VALHALLA, N.Y. (CBSNewYork) — There is update on the vital work of police reform in New York, inspired by the death of George Floyd and other shocking incidents.

A package of 51 proposed reforms is now on the table in Westchester County, CBS2’s Tony Aiello reported Tuesday.

READ MORE: Police Reform Is Well Underway In Westchester County Cities

In the controlled atmosphere of a classroom, role-play training is used to help with the chaos probationary cops will encounter in the field.

READ: Westchester County Police Reform & Reimagining Task Force report (pdf)

Mental health expert Mark Giuliano teaches future cops how to lower the temperature so heated situations don’t boil over. More training like that is taking place at the Westchester Police Academy.

It’s all part of the recommendations from a task force on re-inventing policing that was empaneled after the May 2020 death of Floyd while in Minneapolis police custody.

“We didn’t turn our back from the tragedy. We turned to work to deal with that tragedy,” County Executive George Latimer said.

PROTESTS AND POLICE REFORMS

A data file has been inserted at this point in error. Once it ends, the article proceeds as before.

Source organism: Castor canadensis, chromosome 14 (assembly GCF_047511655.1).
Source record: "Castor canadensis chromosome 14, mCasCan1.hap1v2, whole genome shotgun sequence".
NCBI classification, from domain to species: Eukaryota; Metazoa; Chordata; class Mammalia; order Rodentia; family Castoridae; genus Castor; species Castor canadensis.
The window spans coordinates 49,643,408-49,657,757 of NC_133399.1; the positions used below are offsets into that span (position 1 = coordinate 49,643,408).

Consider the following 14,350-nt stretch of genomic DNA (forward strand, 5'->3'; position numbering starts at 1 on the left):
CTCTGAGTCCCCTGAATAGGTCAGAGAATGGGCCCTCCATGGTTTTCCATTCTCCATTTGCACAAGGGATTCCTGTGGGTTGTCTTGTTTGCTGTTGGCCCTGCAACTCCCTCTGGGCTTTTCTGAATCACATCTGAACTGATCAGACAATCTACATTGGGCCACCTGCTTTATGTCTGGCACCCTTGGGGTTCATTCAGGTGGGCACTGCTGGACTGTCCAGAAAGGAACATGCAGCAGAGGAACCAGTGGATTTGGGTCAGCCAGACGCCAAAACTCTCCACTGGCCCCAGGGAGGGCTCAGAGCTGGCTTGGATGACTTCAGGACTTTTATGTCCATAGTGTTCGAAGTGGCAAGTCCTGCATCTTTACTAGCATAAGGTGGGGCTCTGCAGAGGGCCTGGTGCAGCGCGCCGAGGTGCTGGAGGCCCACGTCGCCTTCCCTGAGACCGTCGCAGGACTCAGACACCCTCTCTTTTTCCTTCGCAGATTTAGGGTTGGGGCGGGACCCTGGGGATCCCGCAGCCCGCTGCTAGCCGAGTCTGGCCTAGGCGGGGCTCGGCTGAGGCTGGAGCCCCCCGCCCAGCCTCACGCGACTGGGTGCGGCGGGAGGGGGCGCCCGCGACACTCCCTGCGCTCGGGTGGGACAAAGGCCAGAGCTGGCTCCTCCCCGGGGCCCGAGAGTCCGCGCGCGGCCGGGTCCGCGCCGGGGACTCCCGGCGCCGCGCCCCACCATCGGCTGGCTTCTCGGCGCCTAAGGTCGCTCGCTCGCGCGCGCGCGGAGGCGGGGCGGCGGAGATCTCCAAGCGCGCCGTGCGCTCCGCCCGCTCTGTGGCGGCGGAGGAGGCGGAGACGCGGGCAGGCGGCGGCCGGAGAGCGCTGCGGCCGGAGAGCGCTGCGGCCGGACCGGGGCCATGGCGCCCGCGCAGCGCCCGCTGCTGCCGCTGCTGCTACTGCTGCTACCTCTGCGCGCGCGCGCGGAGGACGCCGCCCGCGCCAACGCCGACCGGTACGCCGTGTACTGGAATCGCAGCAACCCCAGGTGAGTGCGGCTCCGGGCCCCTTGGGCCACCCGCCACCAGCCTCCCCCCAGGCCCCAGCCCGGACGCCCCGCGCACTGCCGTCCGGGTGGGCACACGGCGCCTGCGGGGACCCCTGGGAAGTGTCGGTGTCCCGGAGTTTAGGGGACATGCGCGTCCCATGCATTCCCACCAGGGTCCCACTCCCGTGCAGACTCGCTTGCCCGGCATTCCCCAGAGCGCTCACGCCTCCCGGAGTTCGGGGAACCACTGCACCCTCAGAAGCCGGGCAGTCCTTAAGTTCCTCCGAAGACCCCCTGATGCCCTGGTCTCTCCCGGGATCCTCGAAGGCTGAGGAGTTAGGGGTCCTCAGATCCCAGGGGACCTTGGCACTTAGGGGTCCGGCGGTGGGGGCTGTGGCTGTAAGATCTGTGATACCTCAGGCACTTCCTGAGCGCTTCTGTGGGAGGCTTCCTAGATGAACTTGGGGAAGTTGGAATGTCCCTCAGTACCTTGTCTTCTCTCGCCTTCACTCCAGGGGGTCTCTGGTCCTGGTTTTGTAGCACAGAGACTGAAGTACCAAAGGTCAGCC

Latimer will be able to implement some of the recommendations by executive order. Many will impact training at the academy used by dozens of local Westchester departments.

READ MORE: NYPD Adopts New Guidelines For Disciplining Officer Misconduct; Mayor De Blasio Says It’s A ‘Game Changer’

“They agreed that they would expand the training in certain specific areas, such as cultural competency and implicit bias,” Reform Commission co-chair LeRoy Frazer said.

The task force wants all 40 local departments to be accredited by the New York State Division of Criminal Justice Services, just like county police.

“Throughout New York state, only 25% of police departments are actually accredited, and in Westchester County only 50%,” Reform Commission co-chair Mayo Bartlett said.

Another recommendation deals with so-called “bystandership,” so even rookie cops feel empowered to speak out when they see misconduct.

“Every officer in that department is enabled to be able to step up and hold that officer accountable,” Bartlett said.

From body cameras to police discipline, the task force believes the recommendations form a basis for building trust between cops and the communities they serve.

The next step in the process is public comment and a review by county lawmakers. Gov. Andrew Cuomo has ordered every police department in the state to go through a reinvention process, or risk losing state funds.

Tony Aiello